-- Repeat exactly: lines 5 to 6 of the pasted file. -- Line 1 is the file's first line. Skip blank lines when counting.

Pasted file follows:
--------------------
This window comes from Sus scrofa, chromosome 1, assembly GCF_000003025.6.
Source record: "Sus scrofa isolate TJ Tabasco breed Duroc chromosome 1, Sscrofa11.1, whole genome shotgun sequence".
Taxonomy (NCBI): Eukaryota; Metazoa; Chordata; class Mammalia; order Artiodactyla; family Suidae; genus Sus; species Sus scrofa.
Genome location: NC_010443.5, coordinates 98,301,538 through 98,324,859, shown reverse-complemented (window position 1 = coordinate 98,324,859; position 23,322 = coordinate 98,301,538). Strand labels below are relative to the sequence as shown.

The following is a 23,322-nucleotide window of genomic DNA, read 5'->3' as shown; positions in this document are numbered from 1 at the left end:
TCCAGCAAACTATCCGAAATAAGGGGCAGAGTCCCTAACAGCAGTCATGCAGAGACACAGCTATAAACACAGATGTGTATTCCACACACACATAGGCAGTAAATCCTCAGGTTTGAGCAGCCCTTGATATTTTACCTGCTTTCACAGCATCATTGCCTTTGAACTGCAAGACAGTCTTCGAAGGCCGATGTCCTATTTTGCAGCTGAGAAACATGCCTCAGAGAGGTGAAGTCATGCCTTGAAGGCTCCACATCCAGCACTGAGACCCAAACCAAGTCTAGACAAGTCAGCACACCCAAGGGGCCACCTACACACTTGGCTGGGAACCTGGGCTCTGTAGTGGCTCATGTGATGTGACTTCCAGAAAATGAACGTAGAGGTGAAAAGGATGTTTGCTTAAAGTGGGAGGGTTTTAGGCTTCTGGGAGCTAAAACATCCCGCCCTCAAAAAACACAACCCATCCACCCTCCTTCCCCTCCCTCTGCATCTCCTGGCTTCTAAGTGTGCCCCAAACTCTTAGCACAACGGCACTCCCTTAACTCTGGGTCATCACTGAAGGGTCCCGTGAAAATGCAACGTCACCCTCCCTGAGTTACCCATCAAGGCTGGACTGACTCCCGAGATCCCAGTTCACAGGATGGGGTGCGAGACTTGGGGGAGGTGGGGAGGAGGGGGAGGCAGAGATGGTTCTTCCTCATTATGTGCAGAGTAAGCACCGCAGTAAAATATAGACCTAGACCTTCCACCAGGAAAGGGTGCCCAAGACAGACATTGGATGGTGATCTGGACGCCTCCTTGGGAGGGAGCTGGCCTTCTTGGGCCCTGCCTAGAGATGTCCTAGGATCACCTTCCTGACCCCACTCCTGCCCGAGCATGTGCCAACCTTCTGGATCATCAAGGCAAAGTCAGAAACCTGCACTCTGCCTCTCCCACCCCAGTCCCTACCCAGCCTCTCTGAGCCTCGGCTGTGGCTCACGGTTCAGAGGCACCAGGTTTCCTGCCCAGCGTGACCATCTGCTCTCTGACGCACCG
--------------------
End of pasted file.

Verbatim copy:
The following is a 23,322-nucleotide window of genomic DNA, read 5'->3' as shown; positions in this document are numbered from 1 at the left end:
TCCAGCAAACTATCCGAAATAAGGGGCAGAGTCCCTAACAGCAGTCATGCAGAGACACAGCTATAAACACAGATGTGTATTCCACACACACATAGGCAGTAAATCCTCAGGTTTGAGCAGCCCTTGATATTTTACCTGCTTTCACAGCATCATTGCCTTTGAACTGCAAGACAGTCTTCGAAGGCCGATGTCCTATTTTGCAGCTGAGAAACATGCCTCAGAGAGGTGAAGTCATGCCTTGAAGGCTCCACATCCAGCACTGAGACCCAAACCAAGTCTAGACAAGTCAGCACACCCAAGGGGCCACCTACACACTTGGCTGGGAACCTGGGCTCTGTAGTGGCTCATGTGATGTGACTTCCAGAAAATGAACGTAGAGGTGAAAAGGATGTTTGCTTAAAGTGGGAGGGTTTTAGGCTTCTGGGAGCTAAAACATCCCGCCCTCAAAAAACACAACCCATCCACCCTCCTTCCCCTCCCTCTGCATCTCCTGGCTTCTAAGTGTGCCCCAAACTCTTAGCACAACGGCACTCCCTTAACTCTGGGTCATCACTGAAGGGTCCCGTGAAAATGCAACGTCACCCTCCCTGAGTTACCCATCAAGGCTGGACTGACTCCCGAGATCCCAGTTCACAGGATGGGGTGCGAGACTTGGGGGAGGTGGGGAGGAGGGGGAGGCAGAGATGGTTCTTCCTCATTATGTGCAGAGTAAGCACCGCAGTAAAATATAGACCTAGACCTTCCACCAGGAAAGGGTGCCCAAGACAGACATTGGATGGTGATCTGGACGCCTCCTTGGGAGGGAGCTGGCCTTCTTGGGCCCTGCCTAGAGATGTCCTAGGATCACCTTCCTGACCCCACTCCTGCCCGAGCATGTGCCAACCTTCTGGATCATCAAGGCAAAGTCAGAAACCTGCACTCTGCCTCTCCCACCCCAGTCCCTACCCAGCCTCTCTGAGCCTCGGCTGTGGCTCACGGTTCAGAGGCACCAGGTTTCCTGCCCAGCGTGACCATCTGCTCTCTGACGCACCG